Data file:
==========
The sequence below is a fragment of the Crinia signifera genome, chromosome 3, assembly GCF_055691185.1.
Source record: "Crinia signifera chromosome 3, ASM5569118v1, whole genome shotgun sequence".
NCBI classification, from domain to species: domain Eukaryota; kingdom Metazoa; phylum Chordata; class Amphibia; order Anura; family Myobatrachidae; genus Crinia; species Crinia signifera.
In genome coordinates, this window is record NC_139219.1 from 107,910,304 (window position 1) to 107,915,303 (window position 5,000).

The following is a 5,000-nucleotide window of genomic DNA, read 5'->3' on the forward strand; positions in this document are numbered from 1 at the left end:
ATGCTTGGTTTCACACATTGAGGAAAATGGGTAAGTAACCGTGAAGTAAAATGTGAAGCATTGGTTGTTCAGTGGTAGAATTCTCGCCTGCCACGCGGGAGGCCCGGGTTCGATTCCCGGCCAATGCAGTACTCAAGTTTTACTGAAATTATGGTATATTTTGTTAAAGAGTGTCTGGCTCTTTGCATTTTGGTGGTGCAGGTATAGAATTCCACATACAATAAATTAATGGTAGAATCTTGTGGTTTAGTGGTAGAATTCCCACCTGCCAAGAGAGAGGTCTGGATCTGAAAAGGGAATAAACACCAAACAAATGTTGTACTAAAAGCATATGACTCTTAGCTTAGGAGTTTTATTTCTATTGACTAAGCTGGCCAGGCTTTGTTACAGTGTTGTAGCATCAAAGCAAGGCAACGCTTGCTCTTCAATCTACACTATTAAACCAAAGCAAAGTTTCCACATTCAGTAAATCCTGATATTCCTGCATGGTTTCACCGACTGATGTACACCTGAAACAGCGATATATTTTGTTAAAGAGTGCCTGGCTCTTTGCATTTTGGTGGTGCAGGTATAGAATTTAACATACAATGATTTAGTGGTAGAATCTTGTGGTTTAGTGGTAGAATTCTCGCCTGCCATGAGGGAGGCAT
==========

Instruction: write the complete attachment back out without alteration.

The sequence below is a fragment of the Crinia signifera genome, chromosome 3, assembly GCF_055691185.1.
Source record: "Crinia signifera chromosome 3, ASM5569118v1, whole genome shotgun sequence".
NCBI classification, from domain to species: domain Eukaryota; kingdom Metazoa; phylum Chordata; class Amphibia; order Anura; family Myobatrachidae; genus Crinia; species Crinia signifera.
In genome coordinates, this window is record NC_139219.1 from 107,910,304 (window position 1) to 107,915,303 (window position 5,000).

The following is a 5,000-nucleotide window of genomic DNA, read 5'->3' on the forward strand; positions in this document are numbered from 1 at the left end:
ATGCTTGGTTTCACACATTGAGGAAAATGGGTAAGTAACCGTGAAGTAAAATGTGAAGCATTGGTTGTTCAGTGGTAGAATTCTCGCCTGCCACGCGGGAGGCCCGGGTTCGATTCCCGGCCAATGCAGTACTCAAGTTTTACTGAAATTATGGTATATTTTGTTAAAGAGTGTCTGGCTCTTTGCATTTTGGTGGTGCAGGTATAGAATTCCACATACAATAAATTAATGGTAGAATCTTGTGGTTTAGTGGTAGAATTCCCACCTGCCAAGAGAGAGGTCTGGATCTGAAAAGGGAATAAACACCAAACAAATGTTGTACTAAAAGCATATGACTCTTAGCTTAGGAGTTTTATTTCTATTGACTAAGCTGGCCAGGCTTTGTTACAGTGTTGTAGCATCAAAGCAAGGCAACGCTTGCTCTTCAATCTACACTATTAAACCAAAGCAAAGTTTCCACATTCAGTAAATCCTGATATTCCTGCATGGTTTCACCGACTGATGTACACCTGAAACAGCGATATATTTTGTTAAAGAGTGCCTGGCTCTTTGCATTTTGGTGGTGCAGGTATAGAATTTAACATACAATGATTTAGTGGTAGAATCTTGTGGTTTAGTGGTAGAATTCTCGCCTGCCATGAGGGAGGCAT